Australia's Trade Minister Don Farrell EPA-EFE/FLORENCE LO / POOL


EU, Australia fail to conclude free trade agreement – for now


The European Union and Australia have failed to conclude talks on a planned free trade agreement after differences remained unresolved, notably on agricultural products, the two sides said on Tuesday.

The EU and Australia opened negotiations in 2018 and had hoped to conclude talks this week. However, differences remained, particularly over the degree to which the EU will open its markets to Australian farm products, notably beef.

“We regret it was not possible to conclude our talks with Australia this week. We made progress but more work is required to address key outstanding issues,” a European Commission spokesperson said.

Australian Trade Minister Don Farrell said officials on both sides would continue negotiations and seek to meet again in August.

“As we’ve said all along, Australia needs meaningful agricultural access to European markets,” he told reporters in an impromptu press conference in a park in central Brussels.

Australia is keen to have wider access to EU markets for its beef, lamb, dairy products and wines, much of which are subject to tariffs and quotas.

“I’m optimistic that with some goodwill, some hard work, some perseverance, we’re going to get there,” Farrell said.

Both sides are looking to diversify trade, the EU in particular following Russia’s invasion of Ukraine and Australia after major trading partner China imposed blocks on a raft of Australian farm products in a 2020 political dispute.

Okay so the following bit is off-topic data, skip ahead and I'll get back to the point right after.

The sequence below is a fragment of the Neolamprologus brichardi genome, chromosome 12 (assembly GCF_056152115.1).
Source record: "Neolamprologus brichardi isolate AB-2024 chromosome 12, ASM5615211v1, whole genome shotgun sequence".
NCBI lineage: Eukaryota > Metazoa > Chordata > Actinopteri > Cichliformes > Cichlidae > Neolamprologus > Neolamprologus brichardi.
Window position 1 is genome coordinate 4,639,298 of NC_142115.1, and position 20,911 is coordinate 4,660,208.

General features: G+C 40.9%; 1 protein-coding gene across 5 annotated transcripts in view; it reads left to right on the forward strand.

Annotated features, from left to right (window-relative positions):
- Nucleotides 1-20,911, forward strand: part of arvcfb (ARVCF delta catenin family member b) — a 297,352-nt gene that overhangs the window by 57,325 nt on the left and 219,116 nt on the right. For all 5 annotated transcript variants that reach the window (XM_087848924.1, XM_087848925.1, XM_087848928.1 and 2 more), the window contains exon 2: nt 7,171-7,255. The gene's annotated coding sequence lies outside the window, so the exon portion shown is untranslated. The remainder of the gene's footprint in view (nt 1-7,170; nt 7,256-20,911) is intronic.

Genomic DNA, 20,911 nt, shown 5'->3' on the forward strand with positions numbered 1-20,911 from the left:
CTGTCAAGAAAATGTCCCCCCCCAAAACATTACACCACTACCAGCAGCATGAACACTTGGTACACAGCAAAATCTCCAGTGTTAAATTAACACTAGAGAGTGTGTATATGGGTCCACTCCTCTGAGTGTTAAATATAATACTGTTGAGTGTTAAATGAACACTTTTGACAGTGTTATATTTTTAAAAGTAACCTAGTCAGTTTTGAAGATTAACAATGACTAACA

An agreement could also help the EU in its search for critical raw materials for its green and digital transition and reduce its reliance on China.

Australia is the world’s largest producer of lithium and has large deposits of other critical minerals, such as cobalt, manganese and rare earth elements.

Negotiations are also continuing over greater EU access to Australian energy and raw material products, as well as services.

The EU has said a trade deal with Australia could add up to 3.9 billion euros to EU gross domestic product by 2030, with machinery, metals, electronic equipment and chemical manufacturers, automakers and food and drink producers benefiting.

Australia sees gains for its agricultural exporters and services providers, with more access for Australian businesses to invest in Europe.

(Reporting by Philip Blenkinsop and Charlotte Van Campenhout Editing by Tassilo Hummel, Mark Potter, William Maclean)